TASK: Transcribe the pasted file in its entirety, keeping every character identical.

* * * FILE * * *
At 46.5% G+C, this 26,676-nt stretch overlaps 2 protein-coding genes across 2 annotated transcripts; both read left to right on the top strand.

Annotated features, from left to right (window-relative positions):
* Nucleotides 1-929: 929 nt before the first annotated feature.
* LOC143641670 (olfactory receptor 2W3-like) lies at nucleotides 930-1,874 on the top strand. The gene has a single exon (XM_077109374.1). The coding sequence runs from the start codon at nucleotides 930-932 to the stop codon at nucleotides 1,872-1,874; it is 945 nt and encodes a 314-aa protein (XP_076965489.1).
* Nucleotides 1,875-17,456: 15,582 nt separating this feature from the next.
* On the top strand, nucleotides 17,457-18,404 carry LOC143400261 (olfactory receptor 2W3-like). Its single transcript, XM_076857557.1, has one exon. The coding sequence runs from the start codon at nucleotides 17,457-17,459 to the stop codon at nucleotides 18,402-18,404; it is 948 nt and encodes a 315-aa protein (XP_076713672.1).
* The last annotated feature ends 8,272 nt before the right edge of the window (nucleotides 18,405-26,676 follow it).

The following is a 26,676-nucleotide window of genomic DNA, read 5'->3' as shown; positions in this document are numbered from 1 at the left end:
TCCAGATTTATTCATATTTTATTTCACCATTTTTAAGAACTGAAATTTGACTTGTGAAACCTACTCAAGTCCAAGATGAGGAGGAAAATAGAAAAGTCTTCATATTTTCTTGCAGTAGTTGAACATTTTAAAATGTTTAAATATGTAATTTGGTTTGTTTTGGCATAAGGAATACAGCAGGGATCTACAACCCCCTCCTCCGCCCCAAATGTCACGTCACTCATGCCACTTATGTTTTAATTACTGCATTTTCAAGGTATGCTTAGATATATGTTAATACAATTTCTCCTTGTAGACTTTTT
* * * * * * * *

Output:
At 46.5% G+C, this 26,676-nt stretch overlaps 2 protein-coding genes across 2 annotated transcripts; both read left to right on the top strand.

Annotated features, from left to right (window-relative positions):
* Nucleotides 1-929: 929 nt before the first annotated feature.
* LOC143641670 (olfactory receptor 2W3-like) lies at nucleotides 930-1,874 on the top strand. The gene has a single exon (XM_077109374.1). The coding sequence runs from the start codon at nucleotides 930-932 to the stop codon at nucleotides 1,872-1,874; it is 945 nt and encodes a 314-aa protein (XP_076965489.1).
* Nucleotides 1,875-17,456: 15,582 nt separating this feature from the next.
* On the top strand, nucleotides 17,457-18,404 carry LOC143400261 (olfactory receptor 2W3-like). Its single transcript, XM_076857557.1, has one exon. The coding sequence runs from the start codon at nucleotides 17,457-17,459 to the stop codon at nucleotides 18,402-18,404; it is 948 nt and encodes a 315-aa protein (XP_076713672.1).
* The last annotated feature ends 8,272 nt before the right edge of the window (nucleotides 18,405-26,676 follow it).

The following is a 26,676-nucleotide window of genomic DNA, read 5'->3' as shown; positions in this document are numbered from 1 at the left end:
TCCAGATTTATTCATATTTTATTTCACCATTTTTAAGAACTGAAATTTGACTTGTGAAACCTACTCAAGTCCAAGATGAGGAGGAAAATAGAAAAGTCTTCATATTTTCTTGCAGTAGTTGAACATTTTAAAATGTTTAAATATGTAATTTGGTTTGTTTTGGCATAAGGAATACAGCAGGGATCTACAACCCCCTCCTCCGCCCCAAATGTCACGTCACTCATGCCACTTATGTTTTAATTACTGCATTTTCAAGGTATGCTTAGATATATGTTAATACAATTTCTCCTTGTAGACTTTTT